Around the launch of the Wii, some of us were concerned that publishers would go for the easy out by simply tacking on Wii motion controls to existing games, rather than building a game around the unique features of the Wii itself. With Far Cry Vengeance, Ubisoft did a little of both. This first-person shooter takes some of the content and plot elements that appeared in Far Cry Instincts Evolution for the Xbox and weaves in new sections and levels designed for the Wii. It's an interesting solution, because this allowed Ubisoft to recycle existing content while also creating some unique content for the Wii. However, Far Cry Vengeance is a game that delivers some mixed emotions, as well as plenty of lackluster visuals.
Jack Carver is back in action in Far Cry Vengeance, though it's odd that Ubisoft didn't include his original adventures to introduce the character to the Nintendo crowd.
In Vengeance, you get to play as Jack Carver. Who is Jack Carver? That's a good question, since the game throws you in with relatively little introduction to the character, his earlier adventures in Far Cry Instincts, or the reason why Jack possess powerful animal abilities. This omission is strange; when the Xbox 360 got its version of Far Cry, it included both Far Cry Instincts and Far Cry Instincts Evolution to get newcomers up to speed. At any rate, Jack is just your typical guy who happens to possess superhuman feral abilities, and thanks to a sultry and exotic woman he's thrust into an adventure involving rebels and genetically modified warriors, all taking place in a lush tropical paradise.
When Vengeance is at its best, you feel like you're a completely unstoppable killing machine. You can leap over walls, shred guys to death with your claws (and send them flying through the air), and run-and-gun with a variety of automatic weapons. Of course, that's not too hard against this dim artificial intelligence. Basically, the AI characters exist in Vengeance for you to kill them. Often, if you kill one, his buddies about 20 feet away won't notice. When they do, most of the time they're happy enough to stand straight in the open to let you line up a shot. They're also horrible shots for the most part, as you'll be hard-pressed to die at times despite the amount of lead they throw your way. In fact, you won't even need to shoot them; a tactic that worked through large portions of the game is to simply use the melee attack to kill them, then use the boost that you get for a melee kill to heal any damage you incur.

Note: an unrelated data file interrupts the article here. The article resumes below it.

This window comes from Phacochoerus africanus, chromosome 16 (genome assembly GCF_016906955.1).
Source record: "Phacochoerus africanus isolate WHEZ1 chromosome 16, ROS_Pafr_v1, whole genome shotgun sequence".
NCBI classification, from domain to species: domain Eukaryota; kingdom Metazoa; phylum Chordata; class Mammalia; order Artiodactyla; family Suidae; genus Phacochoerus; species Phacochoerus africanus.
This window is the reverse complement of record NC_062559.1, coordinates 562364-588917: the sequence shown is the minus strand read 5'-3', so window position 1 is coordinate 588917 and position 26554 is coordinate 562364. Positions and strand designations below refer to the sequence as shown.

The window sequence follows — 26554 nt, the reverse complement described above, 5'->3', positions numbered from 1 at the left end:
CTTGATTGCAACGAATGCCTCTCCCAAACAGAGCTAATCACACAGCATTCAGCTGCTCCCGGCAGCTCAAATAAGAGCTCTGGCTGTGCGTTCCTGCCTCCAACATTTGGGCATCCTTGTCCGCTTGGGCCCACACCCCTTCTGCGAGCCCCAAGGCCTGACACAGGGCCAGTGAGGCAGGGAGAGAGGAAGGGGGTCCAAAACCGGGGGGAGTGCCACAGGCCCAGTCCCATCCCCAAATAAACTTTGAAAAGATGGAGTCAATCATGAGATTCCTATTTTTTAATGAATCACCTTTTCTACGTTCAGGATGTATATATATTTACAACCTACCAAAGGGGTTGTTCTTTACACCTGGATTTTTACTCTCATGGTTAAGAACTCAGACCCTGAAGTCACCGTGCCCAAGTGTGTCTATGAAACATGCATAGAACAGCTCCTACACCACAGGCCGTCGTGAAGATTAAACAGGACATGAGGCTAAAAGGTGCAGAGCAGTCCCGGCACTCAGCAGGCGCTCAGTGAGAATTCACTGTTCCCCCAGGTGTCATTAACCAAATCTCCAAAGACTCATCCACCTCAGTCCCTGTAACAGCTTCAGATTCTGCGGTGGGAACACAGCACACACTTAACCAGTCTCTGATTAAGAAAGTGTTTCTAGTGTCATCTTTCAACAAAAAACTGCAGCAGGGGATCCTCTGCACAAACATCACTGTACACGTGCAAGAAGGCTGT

The single-player story consists mainly of levels taken from the Xbox version of the game, but not all of it is here. Various plot elements and sections were stripped out, presumably to make room for some of the new Wii-specific content, such as a new training level that gets you up to speed on how to use the Wii Remote and Nunchuk to move around and fight. Other Wii-unique content basically has you holding positions against waves of attacking enemies, so it's sort of a shooting gallery onscreen.
The visuals are just lackluster, from the blurry textures to the chunky weapons models.
The controls take a little bit of getting used to, but they're pretty intuitive for the most part. The Wii Remote can be an accurate pointing device, which makes it almost ideal for shooters as it's pretty easy to pick off the many bad guys who cross your path. Or you can melee attack someone by simply slashing with the remote. However, all is not perfect. Trying to spin around is a pain, as there's simply no way to do so quickly or easily. A bigger issue is the sniper controls. First, to zoom in with the scope you must awkwardly shove the remote toward the screen, a motion that throws off what you were aiming for, which means you've got to reacquire the target while zoomed in. This is a process that can take several valuable seconds, at which time any enemy snipers you were hoping to take out have a free shot or two on you. Since it takes only a couple of sniper hits to go from full health to dead, this makes sniper battles infuriatingly difficult.